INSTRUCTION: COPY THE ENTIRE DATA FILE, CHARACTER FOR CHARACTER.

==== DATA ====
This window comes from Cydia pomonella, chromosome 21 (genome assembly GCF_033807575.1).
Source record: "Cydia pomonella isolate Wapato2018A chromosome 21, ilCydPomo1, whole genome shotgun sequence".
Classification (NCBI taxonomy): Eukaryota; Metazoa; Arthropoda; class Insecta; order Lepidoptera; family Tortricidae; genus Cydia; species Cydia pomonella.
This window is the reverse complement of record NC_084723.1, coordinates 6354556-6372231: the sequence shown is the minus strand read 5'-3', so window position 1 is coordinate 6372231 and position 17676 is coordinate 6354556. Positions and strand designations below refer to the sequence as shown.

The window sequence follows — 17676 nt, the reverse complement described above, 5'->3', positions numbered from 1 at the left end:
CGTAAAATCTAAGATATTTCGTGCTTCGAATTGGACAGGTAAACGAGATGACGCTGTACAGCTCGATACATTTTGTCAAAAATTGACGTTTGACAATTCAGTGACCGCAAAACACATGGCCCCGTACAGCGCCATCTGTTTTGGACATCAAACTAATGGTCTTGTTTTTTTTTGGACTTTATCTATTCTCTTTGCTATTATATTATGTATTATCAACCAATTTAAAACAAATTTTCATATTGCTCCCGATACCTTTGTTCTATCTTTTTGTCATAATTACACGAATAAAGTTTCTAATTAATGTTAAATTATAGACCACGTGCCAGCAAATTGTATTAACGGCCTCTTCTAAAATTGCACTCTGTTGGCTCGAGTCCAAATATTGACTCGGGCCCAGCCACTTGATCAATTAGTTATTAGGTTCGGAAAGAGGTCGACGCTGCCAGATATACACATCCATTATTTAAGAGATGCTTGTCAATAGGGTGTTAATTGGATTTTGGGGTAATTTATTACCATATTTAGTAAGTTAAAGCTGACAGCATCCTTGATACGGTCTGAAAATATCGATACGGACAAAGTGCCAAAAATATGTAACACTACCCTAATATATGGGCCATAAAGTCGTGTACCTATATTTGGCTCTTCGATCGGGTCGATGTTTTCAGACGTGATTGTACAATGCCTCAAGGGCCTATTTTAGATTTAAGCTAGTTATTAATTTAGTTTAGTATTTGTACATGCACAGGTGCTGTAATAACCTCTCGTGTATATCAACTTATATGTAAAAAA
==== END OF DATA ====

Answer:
This window comes from Cydia pomonella, chromosome 21 (genome assembly GCF_033807575.1).
Source record: "Cydia pomonella isolate Wapato2018A chromosome 21, ilCydPomo1, whole genome shotgun sequence".
Classification (NCBI taxonomy): Eukaryota; Metazoa; Arthropoda; class Insecta; order Lepidoptera; family Tortricidae; genus Cydia; species Cydia pomonella.
This window is the reverse complement of record NC_084723.1, coordinates 6354556-6372231: the sequence shown is the minus strand read 5'-3', so window position 1 is coordinate 6372231 and position 17676 is coordinate 6354556. Positions and strand designations below refer to the sequence as shown.

The window sequence follows — 17676 nt, the reverse complement described above, 5'->3', positions numbered from 1 at the left end:
CGTAAAATCTAAGATATTTCGTGCTTCGAATTGGACAGGTAAACGAGATGACGCTGTACAGCTCGATACATTTTGTCAAAAATTGACGTTTGACAATTCAGTGACCGCAAAACACATGGCCCCGTACAGCGCCATCTGTTTTGGACATCAAACTAATGGTCTTGTTTTTTTTTGGACTTTATCTATTCTCTTTGCTATTATATTATGTATTATCAACCAATTTAAAACAAATTTTCATATTGCTCCCGATACCTTTGTTCTATCTTTTTGTCATAATTACACGAATAAAGTTTCTAATTAATGTTAAATTATAGACCACGTGCCAGCAAATTGTATTAACGGCCTCTTCTAAAATTGCACTCTGTTGGCTCGAGTCCAAATATTGACTCGGGCCCAGCCACTTGATCAATTAGTTATTAGGTTCGGAAAGAGGTCGACGCTGCCAGATATACACATCCATTATTTAAGAGATGCTTGTCAATAGGGTGTTAATTGGATTTTGGGGTAATTTATTACCATATTTAGTAAGTTAAAGCTGACAGCATCCTTGATACGGTCTGAAAATATCGATACGGACAAAGTGCCAAAAATATGTAACACTACCCTAATATATGGGCCATAAAGTCGTGTACCTATATTTGGCTCTTCGATCGGGTCGATGTTTTCAGACGTGATTGTACAATGCCTCAAGGGCCTATTTTAGATTTAAGCTAGTTATTAATTTAGTTTAGTATTTGTACATGCACAGGTGCTGTAATAACCTCTCGTGTATATCAACTTATATGTAAAAAA